Our Computers Can’t Keep Up WIth All The DNA Research We’re Doing

What happens when innovation overwhelms technology? Two geneticists claim advances in decoding the human genome outpace the computer systems scientists actually use.

Our Computers Can’t Keep Up WIth All The DNA Research We’re Doing

The ongoing decoding of the human genome is one of the most ambitious scientific projects in history. But, two scientists claim, it’s also overwhelming technology. Michael C. Schatz of Cold Spring Harbor Laboratory and Ben Langmead of Johns Hopkins just published an article in IEEE Spectrum warning of a DNA data deluge caused by a paucity of quality algorithms inside bioinformatics software. The pair allege that while the cost of DNA sequencers–scientific instruments used to reorder DNA for research–has gone down and the quality of the computational power in them has gone up, software hasn’t kept up.

“It’s a problem that threatens to hold back this revolutionary technology,” Langmead and Schatz write. “Computing, not sequencing, is now the slower and more costly aspect of genomics research.”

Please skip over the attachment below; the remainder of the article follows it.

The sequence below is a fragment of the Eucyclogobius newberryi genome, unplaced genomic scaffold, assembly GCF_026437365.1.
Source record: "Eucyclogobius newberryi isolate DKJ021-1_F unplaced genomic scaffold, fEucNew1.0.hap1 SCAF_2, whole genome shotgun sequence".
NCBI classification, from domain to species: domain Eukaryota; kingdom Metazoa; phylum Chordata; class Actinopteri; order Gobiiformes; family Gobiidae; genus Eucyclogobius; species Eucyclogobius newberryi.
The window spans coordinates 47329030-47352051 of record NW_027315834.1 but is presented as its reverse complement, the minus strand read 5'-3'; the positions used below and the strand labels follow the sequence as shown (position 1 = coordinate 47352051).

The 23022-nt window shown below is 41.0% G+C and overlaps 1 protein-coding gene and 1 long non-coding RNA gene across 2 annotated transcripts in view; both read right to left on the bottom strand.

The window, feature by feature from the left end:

The pair call for the use of cloud servers and search engine expertise to create a workable database of genomics discoveries that allows quick and easy searching. While the National Institutes of Health maintain a massive public search archive, retrieving useful information from the archive is difficult in a way that only accessing a government-created database can be.

[Image: Lydia Kavraki/CNX]

About the author

Based in sunny Los Angeles, Neal Ungerleider covers science and technology for Fast Company. He also works as a consultant, writes books, and does other things.



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